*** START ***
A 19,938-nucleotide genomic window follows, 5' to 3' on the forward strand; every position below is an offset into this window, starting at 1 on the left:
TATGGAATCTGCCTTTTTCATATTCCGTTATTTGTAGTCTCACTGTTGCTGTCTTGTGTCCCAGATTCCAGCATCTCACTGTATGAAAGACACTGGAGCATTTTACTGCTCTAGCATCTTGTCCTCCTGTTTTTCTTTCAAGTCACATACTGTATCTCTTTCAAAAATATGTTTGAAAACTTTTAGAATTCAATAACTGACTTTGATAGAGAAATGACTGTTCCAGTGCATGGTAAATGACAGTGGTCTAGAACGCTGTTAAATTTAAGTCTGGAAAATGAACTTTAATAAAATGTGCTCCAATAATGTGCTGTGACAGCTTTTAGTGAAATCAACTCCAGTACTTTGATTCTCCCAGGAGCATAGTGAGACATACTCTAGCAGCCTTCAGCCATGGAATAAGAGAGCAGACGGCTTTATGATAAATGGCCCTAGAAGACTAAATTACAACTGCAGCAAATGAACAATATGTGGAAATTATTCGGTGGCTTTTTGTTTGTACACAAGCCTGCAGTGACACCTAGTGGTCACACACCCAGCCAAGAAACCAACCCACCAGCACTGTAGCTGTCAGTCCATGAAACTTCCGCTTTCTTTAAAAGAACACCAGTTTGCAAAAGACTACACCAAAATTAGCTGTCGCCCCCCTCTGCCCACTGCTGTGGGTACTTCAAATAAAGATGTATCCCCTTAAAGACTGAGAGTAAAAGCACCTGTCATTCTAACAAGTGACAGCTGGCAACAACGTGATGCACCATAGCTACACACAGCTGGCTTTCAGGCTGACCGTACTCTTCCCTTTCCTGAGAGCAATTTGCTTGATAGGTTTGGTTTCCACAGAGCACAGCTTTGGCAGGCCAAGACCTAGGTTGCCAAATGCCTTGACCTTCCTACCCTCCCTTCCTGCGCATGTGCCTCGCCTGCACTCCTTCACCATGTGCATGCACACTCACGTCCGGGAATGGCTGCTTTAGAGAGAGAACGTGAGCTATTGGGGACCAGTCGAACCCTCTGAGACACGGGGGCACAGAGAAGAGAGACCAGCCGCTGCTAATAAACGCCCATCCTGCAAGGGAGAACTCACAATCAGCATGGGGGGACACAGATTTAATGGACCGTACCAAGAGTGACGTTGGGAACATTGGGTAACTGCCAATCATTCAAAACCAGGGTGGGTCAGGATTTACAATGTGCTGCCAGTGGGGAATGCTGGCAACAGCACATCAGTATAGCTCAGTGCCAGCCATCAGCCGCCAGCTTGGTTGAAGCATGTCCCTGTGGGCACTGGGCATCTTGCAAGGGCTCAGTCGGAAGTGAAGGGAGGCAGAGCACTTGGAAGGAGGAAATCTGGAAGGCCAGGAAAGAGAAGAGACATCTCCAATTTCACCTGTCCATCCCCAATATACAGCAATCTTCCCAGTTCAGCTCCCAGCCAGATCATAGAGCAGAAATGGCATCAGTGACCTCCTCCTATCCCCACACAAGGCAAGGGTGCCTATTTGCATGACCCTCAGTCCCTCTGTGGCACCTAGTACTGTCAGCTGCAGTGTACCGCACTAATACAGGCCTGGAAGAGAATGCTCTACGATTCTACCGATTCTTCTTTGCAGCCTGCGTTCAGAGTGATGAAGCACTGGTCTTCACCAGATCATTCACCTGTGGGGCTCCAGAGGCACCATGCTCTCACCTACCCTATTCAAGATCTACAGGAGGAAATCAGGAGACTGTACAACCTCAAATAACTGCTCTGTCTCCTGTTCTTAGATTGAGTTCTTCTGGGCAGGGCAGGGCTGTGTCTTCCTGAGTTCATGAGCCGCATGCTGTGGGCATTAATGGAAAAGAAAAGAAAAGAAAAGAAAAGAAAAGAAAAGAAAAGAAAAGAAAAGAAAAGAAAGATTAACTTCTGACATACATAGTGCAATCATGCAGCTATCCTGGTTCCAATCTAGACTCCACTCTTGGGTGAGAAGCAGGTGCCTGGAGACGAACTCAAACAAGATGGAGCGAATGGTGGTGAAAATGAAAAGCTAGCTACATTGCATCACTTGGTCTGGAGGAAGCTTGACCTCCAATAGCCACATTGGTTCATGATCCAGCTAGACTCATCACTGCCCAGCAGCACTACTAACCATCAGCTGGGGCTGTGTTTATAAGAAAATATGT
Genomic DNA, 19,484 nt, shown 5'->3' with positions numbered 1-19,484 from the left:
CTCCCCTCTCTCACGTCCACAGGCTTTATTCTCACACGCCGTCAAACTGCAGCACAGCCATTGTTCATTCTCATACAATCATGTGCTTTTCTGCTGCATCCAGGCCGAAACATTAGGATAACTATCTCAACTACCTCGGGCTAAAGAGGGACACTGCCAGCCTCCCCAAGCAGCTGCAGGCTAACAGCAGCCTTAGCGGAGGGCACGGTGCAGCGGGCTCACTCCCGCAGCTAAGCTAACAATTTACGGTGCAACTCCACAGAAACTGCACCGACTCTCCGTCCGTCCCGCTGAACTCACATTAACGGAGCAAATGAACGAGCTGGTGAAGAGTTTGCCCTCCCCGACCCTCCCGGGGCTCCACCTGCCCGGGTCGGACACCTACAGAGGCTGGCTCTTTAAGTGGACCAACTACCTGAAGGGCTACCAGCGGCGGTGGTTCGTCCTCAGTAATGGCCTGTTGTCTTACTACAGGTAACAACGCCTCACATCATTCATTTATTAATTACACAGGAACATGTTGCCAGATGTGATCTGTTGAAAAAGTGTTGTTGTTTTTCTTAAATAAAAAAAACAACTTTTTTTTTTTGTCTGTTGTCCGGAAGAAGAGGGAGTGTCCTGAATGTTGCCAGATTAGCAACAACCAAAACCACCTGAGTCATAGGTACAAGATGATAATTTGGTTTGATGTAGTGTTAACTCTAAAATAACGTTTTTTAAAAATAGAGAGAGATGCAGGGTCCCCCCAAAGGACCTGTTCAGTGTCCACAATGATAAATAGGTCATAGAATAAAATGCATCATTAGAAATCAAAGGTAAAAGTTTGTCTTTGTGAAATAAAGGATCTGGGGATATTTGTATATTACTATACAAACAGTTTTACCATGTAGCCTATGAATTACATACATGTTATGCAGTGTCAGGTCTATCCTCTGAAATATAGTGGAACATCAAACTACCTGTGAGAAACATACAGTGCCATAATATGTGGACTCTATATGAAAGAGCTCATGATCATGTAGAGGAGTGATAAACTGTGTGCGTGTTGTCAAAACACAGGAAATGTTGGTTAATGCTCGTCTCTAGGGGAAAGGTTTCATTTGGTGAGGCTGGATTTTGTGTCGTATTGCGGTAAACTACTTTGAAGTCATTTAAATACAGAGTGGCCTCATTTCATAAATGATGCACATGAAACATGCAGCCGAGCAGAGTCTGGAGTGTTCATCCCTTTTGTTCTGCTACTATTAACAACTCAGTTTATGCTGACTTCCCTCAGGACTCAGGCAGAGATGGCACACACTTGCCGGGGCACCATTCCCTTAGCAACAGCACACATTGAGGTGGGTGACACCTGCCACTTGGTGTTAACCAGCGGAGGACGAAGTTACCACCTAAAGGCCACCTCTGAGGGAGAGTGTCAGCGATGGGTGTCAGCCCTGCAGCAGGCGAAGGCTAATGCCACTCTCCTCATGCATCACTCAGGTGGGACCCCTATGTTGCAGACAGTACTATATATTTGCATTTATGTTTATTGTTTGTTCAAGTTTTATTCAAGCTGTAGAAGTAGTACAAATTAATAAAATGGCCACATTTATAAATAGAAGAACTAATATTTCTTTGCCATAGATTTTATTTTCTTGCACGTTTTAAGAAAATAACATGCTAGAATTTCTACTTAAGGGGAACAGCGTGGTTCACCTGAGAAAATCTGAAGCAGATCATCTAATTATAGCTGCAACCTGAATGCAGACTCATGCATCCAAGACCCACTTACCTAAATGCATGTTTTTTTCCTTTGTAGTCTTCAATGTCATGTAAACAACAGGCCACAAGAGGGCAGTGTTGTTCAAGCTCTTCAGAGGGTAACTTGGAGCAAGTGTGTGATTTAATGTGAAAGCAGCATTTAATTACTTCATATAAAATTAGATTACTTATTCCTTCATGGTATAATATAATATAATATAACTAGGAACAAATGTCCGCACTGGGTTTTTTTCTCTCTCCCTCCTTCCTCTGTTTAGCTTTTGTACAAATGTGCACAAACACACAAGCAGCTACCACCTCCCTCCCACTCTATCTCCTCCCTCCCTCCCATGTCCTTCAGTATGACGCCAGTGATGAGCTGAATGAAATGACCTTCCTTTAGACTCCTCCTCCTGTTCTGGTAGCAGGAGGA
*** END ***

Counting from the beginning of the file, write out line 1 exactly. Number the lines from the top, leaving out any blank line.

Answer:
A 19,938-nucleotide genomic window follows, 5' to 3' on the forward strand; every position below is an offset into this window, starting at 1 on the left: